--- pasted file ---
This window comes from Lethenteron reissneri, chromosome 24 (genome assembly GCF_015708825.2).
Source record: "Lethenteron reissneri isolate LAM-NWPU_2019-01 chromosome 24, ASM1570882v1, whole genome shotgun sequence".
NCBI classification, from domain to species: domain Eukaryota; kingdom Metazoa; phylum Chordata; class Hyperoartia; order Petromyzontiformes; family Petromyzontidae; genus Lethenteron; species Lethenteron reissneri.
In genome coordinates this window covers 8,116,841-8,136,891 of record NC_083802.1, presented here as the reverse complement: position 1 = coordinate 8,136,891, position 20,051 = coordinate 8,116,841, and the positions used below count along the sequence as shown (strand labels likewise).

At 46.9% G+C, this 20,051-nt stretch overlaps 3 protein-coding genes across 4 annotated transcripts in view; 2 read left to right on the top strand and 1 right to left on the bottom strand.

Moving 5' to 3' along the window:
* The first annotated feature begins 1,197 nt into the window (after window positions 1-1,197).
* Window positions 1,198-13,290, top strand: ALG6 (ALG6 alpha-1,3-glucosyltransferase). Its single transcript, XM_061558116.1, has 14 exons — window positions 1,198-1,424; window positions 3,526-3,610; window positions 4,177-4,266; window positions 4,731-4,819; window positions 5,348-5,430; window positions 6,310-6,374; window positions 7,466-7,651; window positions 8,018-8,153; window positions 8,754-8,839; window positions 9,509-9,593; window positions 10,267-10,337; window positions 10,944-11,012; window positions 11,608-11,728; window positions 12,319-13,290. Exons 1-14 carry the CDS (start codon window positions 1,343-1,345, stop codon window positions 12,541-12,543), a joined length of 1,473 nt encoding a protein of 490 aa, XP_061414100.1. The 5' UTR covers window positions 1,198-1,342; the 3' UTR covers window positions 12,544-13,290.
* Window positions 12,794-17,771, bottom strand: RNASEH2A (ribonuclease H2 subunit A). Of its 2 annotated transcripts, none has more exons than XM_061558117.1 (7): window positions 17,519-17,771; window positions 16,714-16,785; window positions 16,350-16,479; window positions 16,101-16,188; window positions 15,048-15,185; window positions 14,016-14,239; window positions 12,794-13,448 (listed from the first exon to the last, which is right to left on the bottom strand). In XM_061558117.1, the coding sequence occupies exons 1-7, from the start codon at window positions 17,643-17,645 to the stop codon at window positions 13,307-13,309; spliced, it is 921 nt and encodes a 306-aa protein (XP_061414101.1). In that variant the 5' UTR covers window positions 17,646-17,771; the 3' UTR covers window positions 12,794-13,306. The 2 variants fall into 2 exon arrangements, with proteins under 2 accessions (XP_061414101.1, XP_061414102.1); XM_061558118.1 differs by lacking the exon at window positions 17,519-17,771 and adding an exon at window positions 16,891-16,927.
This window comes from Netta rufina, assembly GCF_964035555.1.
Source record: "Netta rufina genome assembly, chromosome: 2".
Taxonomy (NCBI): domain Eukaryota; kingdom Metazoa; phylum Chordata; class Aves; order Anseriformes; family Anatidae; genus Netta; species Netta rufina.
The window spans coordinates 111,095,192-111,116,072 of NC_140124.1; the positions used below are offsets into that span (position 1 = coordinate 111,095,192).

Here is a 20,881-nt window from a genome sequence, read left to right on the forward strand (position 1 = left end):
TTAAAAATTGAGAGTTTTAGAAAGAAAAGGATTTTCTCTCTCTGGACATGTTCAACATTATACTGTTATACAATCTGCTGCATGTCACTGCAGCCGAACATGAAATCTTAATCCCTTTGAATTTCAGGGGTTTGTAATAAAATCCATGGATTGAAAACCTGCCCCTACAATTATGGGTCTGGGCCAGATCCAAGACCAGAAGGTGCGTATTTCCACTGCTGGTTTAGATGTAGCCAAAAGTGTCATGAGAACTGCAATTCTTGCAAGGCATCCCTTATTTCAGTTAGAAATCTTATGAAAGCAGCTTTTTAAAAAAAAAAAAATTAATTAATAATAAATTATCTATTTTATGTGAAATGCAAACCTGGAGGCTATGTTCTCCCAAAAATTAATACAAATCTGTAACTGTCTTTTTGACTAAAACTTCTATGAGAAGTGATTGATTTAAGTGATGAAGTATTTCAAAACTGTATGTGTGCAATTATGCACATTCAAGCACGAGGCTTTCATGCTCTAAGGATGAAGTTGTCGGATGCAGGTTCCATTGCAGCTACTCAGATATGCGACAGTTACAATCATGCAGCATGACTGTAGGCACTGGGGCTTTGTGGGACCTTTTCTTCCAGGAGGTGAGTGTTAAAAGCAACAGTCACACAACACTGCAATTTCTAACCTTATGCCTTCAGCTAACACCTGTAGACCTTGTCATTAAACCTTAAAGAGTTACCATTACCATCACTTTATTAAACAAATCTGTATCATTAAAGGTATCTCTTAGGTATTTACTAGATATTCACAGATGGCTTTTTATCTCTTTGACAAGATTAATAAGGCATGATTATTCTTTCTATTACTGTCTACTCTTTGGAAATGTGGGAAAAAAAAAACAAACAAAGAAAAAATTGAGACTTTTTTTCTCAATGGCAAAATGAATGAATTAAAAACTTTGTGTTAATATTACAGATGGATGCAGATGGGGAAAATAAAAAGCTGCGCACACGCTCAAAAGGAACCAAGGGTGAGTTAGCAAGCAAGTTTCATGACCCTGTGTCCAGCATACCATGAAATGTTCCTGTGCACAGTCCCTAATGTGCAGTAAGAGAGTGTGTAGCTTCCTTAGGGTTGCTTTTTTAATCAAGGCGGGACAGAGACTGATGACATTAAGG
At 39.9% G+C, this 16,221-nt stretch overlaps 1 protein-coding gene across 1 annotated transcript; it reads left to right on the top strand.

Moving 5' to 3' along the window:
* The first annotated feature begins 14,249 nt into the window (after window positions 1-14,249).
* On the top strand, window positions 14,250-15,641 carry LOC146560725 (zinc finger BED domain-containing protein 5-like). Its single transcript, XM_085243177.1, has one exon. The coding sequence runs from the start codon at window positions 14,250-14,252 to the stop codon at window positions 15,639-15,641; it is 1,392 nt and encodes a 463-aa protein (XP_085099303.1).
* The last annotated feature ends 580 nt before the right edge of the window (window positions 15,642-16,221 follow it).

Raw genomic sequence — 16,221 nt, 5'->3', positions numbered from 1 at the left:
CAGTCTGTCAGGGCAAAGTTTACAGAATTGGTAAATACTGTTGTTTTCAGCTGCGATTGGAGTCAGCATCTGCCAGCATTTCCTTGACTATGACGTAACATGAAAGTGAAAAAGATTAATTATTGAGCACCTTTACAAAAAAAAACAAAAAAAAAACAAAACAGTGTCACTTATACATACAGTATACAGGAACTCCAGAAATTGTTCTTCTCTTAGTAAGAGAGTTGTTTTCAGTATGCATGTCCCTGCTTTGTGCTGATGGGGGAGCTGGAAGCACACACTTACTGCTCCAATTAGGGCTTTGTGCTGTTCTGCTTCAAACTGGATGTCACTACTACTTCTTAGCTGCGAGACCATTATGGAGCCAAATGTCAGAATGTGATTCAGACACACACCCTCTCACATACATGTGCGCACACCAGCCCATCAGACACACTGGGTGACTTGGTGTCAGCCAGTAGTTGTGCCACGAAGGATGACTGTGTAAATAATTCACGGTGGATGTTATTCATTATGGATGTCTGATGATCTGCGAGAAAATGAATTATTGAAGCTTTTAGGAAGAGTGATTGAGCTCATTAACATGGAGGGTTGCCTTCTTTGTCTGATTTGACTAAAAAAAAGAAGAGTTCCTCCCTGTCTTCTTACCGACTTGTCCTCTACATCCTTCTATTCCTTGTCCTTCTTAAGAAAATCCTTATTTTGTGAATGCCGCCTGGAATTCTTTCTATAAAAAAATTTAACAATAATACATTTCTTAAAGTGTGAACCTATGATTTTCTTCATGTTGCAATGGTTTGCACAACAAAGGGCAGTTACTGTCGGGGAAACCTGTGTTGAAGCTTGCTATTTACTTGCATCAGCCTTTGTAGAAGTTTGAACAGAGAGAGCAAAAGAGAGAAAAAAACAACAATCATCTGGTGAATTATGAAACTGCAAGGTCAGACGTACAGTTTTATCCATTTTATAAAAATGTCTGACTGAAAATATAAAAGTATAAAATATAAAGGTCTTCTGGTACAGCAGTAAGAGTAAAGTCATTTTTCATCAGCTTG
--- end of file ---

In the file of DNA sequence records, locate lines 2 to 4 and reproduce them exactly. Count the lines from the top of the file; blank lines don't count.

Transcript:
Source record: "Lethenteron reissneri isolate LAM-NWPU_2019-01 chromosome 24, ASM1570882v1, whole genome shotgun sequence".
NCBI classification, from domain to species: domain Eukaryota; kingdom Metazoa; phylum Chordata; class Hyperoartia; order Petromyzontiformes; family Petromyzontidae; genus Lethenteron; species Lethenteron reissneri.
In genome coordinates this window covers 8,116,841-8,136,891 of record NC_083802.1, presented here as the reverse complement: position 1 = coordinate 8,136,891, position 20,051 = coordinate 8,116,841, and the positions used below count along the sequence as shown (strand labels likewise).